There is no proper second floor, but there are rooms/open space above the garage area, including mud room and pantry, and front entry area.  This includes a larger room above the main double garage which will be the train room.  The longer third garage will have a few small office spaces (since I work from home I'll have one, the wife will have one she'll never use, and one will be for kids' arts/crafts).  All smaller.

 

 

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We have 6 levels of blocks in as of Saturday.  This is basically the height at which we can poor.  For the non-garage parts we may need to add a seventh layer, but it will be quick to do as it is just laying down consecutive blocks...   I need to ask the framer.  The joist supports span from the 6th to the 7th layer but we may be able to put in the joists with the supports only partly encased in concrete (and then add the remaining concrete when we do the second part, the main floor walls).

 

What is left is finishing the window and door lintels -- extra steel over and under the window opening and over the door openings, as well as installing the joist hanger plates into the foam.  And then put in wooden "bucks" for the window and doors.  Then we can pour the first concrete.  (Well, we need to get the last 13 or 14 pieces of bracing delivered and installed).  Oh, and we'll use floor joists temporarily, screwed to the wall, to straighten the wall out and make it nice and straight and ready for concrete...  And I have a bunch of strapping to add to various seams, add foam to seams and stuff, as well...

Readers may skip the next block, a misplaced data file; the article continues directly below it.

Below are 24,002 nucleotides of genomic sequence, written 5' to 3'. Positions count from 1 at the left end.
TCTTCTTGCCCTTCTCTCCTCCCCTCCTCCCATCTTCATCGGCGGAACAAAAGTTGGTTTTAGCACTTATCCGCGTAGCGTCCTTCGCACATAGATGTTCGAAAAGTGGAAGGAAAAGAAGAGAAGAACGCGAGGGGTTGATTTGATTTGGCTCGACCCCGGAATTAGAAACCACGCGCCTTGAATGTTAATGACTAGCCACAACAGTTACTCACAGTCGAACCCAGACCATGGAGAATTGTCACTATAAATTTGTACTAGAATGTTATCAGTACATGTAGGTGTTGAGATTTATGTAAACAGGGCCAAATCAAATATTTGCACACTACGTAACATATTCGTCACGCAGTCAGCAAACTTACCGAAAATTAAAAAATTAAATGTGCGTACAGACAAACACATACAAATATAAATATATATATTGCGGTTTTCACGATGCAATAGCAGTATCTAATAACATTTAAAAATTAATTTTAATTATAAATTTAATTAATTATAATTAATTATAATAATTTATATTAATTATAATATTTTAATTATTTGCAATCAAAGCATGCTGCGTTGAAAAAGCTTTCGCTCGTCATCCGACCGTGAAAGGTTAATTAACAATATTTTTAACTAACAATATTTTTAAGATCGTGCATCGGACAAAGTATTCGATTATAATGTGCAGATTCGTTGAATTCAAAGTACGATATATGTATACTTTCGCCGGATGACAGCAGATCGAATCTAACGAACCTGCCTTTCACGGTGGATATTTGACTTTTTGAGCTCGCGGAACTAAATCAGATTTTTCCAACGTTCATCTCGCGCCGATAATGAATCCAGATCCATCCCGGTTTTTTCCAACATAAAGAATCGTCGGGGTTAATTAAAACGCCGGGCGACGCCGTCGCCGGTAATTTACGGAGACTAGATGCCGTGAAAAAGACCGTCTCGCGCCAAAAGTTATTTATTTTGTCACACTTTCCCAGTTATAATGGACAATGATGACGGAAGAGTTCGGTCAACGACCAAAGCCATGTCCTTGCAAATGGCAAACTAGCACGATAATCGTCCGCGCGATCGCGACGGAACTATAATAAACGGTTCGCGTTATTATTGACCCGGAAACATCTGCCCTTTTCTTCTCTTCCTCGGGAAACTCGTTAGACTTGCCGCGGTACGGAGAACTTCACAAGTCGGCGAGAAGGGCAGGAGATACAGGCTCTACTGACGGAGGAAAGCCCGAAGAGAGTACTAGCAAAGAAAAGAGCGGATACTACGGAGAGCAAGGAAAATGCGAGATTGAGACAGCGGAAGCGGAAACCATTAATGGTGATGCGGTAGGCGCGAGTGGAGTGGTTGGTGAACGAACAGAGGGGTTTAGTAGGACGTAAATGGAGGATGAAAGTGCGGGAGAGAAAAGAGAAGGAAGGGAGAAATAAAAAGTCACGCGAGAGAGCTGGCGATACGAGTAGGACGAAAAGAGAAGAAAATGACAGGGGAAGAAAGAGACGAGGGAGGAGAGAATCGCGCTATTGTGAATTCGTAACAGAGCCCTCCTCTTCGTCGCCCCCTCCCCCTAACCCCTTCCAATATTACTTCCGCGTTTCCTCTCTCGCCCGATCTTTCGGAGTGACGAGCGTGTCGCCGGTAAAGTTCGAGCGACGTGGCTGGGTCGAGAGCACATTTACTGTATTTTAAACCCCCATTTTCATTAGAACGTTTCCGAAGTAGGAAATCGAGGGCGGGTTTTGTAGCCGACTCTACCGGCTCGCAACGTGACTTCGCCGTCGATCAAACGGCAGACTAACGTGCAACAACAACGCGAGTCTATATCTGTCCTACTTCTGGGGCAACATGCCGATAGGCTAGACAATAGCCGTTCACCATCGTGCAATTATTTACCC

We have the door and window done with lintel steel (that can be seen in the last pic) and added but not tied the steel for a door lintel in the long under-garage wall with lots of doors (center pic though you can't see the door that is done that well in it).  Should get all the lintel steel placed this week.

 

The framer (head) is coming by tomorrow (Tuesday) or the following day with his fancy lasers and stuff to exactly mark where he wants the joist hangers, height wise, as well as a beam support piece that needs to be embedded in the concrete in a wall.

 

I was supposed to have all last week off, as the company I work for wanted to give its employees some extra time away due to all the work and stress of the last year.  But of course, last Monday after lunch, while working at the house, my boss called and said he needed my help on a customer escalation that was causing problems, and I ended up spending 2x  1/2-days and one full day on that, losing a good portion of my house work time  😞